UNPARALLELED IN CALIFORNIA!! !” Once the news broke, people moved to California by the thousands and interest by the states grew larger and larger by the day. Furthermore, America saw that a great deal of people were already coming to California from other parts of California, from the east coast and even from South America.So, they decided to do their best to acquire California for the ability to have it’s own gold, and for the growth of its economy. Evidence of the U.S. interest in California can be found right after the gold was discovered. Just a few days after the gold was discovered, the treaty of Guadalupe was signed, and California became a U.S. territory from that moment own.…

    • 1062 Words
    • 5 Pages
    Superior Essays
  • Improved Essays

    California Gold Rush

    • 754 Words
    • 4 Pages

    These migrants were the first wave of Chinese men. They decided to live apart from American camps and settled their own camps, which were named Chinatowns. These people did not only success in “extracting gold from the hillsides added to the intense economic competition of the gold rush” but they also developed and expressed their culture, which included appearances and customs (Gillon, pg.484). When the number of Chinese migrants, who came to San Francisco, were over twenty thousand in 1852, it resulted in increasing the national conflicts, which was racism, and specifying them as a foreign…

    • 754 Words
    • 4 Pages
    Improved Essays
  • Improved Essays

    Almost everyone has heard about the California Gold Rush at some point, it brings up images of hermits panning for gold in a river. In actuality the California Gold Rush is much more than that. Many things throughout American would not be the same without the California Gold Rush. The California Gold Rush caused a huge boom in civilization in the western part of the United States of America, because of it there was a boom a population growth in a short period of time. It caused many of the major cities that the United States still has, also it played a huge part in the building of railroads.…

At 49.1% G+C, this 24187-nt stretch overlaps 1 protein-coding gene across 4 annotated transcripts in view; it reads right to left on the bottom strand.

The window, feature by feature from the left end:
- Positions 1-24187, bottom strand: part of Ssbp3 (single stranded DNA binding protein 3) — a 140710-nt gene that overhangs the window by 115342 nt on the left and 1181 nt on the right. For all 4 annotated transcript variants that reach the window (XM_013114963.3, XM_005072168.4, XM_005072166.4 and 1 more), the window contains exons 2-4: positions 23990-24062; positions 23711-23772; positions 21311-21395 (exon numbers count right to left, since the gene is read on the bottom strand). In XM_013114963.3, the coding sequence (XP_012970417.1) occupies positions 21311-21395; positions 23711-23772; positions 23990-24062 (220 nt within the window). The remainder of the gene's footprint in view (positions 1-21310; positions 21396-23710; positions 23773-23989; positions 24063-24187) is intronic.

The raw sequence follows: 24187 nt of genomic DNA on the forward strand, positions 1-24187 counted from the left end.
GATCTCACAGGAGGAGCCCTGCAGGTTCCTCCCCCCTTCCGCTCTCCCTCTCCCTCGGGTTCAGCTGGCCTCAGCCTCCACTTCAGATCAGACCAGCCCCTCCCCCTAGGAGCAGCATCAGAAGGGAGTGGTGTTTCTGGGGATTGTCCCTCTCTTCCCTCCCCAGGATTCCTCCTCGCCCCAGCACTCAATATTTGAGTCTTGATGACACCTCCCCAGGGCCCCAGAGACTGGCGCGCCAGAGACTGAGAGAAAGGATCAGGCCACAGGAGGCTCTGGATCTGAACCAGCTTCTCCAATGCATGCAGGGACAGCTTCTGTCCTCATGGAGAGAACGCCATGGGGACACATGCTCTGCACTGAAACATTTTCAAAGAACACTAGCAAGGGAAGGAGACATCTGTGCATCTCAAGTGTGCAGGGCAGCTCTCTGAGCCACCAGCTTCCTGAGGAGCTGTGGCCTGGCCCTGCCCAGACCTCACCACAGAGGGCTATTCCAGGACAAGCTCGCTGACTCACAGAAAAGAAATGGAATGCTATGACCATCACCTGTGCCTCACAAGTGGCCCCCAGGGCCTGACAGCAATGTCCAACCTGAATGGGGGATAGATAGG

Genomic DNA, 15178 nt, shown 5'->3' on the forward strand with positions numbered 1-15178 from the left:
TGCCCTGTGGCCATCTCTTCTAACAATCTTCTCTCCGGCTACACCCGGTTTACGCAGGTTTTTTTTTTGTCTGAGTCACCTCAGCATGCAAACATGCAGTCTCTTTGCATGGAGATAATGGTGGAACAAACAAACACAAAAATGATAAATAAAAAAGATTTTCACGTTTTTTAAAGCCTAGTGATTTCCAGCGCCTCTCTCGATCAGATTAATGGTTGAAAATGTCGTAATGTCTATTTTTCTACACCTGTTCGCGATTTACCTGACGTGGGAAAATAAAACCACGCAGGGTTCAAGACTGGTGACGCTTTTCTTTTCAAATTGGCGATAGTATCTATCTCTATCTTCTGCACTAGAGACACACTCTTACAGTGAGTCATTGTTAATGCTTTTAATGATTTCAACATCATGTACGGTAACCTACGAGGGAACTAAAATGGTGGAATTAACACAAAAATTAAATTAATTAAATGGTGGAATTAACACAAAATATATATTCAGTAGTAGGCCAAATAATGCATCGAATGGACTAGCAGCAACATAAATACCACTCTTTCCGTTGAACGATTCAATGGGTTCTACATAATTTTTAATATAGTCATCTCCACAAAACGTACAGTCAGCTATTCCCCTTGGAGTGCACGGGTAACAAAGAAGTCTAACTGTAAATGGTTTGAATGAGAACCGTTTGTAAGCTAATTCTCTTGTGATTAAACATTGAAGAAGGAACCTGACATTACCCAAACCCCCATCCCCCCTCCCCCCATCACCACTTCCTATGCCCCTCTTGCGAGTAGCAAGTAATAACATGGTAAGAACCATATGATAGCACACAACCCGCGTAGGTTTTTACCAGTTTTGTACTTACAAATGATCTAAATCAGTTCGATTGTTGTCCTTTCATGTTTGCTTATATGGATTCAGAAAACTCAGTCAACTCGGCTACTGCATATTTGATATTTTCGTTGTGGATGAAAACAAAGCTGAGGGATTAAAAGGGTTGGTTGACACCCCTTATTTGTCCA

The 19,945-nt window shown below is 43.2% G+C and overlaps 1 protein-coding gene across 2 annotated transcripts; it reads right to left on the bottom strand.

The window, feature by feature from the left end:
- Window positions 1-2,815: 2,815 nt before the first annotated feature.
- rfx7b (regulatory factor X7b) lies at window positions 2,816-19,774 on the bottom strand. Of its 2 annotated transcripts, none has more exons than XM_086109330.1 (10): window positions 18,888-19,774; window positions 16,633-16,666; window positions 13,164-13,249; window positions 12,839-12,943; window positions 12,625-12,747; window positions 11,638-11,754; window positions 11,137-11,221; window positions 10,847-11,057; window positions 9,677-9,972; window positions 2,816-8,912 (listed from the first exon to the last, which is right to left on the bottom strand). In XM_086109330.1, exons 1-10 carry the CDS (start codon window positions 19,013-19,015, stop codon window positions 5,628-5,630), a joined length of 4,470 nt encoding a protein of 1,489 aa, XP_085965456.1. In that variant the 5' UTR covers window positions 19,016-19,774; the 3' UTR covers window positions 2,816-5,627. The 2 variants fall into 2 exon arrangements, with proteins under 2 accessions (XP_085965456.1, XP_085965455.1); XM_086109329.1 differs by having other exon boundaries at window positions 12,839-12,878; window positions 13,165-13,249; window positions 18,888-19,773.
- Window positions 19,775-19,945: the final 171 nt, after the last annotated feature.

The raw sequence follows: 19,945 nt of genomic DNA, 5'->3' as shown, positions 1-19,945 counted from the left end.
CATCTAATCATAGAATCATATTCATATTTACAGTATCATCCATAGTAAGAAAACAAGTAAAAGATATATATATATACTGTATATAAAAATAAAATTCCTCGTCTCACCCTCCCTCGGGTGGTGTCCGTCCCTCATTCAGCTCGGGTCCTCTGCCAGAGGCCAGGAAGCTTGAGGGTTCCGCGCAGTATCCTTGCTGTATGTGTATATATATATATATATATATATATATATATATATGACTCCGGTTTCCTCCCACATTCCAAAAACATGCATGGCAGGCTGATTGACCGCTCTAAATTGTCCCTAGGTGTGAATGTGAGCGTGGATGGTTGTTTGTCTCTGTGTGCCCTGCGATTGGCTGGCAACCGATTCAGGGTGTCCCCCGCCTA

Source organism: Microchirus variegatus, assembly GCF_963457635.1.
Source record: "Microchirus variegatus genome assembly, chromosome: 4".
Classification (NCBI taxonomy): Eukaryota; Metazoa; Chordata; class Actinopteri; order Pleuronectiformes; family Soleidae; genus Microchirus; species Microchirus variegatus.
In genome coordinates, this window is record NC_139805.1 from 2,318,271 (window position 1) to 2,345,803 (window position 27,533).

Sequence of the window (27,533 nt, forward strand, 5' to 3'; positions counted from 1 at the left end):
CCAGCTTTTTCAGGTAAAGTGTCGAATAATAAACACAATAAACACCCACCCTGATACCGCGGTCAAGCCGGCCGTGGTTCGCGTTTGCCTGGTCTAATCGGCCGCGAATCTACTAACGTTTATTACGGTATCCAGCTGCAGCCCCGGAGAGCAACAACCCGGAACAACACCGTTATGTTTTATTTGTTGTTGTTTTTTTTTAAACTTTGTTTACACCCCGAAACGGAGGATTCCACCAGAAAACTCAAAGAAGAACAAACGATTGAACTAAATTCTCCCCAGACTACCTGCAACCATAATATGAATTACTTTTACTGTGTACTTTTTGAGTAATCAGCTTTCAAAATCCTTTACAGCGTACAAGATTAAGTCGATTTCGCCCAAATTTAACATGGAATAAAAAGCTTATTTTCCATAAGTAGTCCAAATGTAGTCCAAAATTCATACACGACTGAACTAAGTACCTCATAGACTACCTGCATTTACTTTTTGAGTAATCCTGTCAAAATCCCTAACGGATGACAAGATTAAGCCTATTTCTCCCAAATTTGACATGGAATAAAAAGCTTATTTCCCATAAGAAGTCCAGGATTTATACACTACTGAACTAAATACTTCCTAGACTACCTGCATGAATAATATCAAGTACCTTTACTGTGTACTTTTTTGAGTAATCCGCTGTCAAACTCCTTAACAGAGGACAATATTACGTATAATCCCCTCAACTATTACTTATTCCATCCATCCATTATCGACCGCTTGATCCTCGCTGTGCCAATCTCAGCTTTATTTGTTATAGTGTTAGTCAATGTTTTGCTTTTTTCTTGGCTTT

• 1452 Words
    • 6 Pages
    Improved Essays
  • Improved Essays

    On the other hand, many would argue that the rapid growth of the gold rush is what had the greatest development of the west. During the gold rush, thousands of people moved out west searching for gold, with led to the development of towns. In the end, we will look at all of these factors and determine which one had the greatest impact. In 1862, the trans-pacific railroad act was passed by congress. The reason congress passed this act was to create a pathway for many on the eastern side of the United States to reach the west.…

    • 1248 Words
    • 5 Pages
    Improved Essays
  • Improved Essays

    During California’s Gold Rush in the late 1840s and 1850s migration to the state increased. As a result, foreigners who came to the state, and preexisting Californian residents experienced a challenging and hostile environment established by its Yankee community. Gold had been discovered by Sutter and Marshal and the discovery of gold could not be kept secret. News of gold being discovered spread like wildfire across the nation and around the world (Erik Lecture, 1/27). Susan Lee Johnson discussed in her chapter On the Eve of Emigration the experiences of the diverse groups of people such as the Chileans, Mexicans, Anglo-Americans, African-Americans, French, and Chinese who migrated to California in search of gold.…

    • 332 Words
    • 2 Pages
    Improved Essays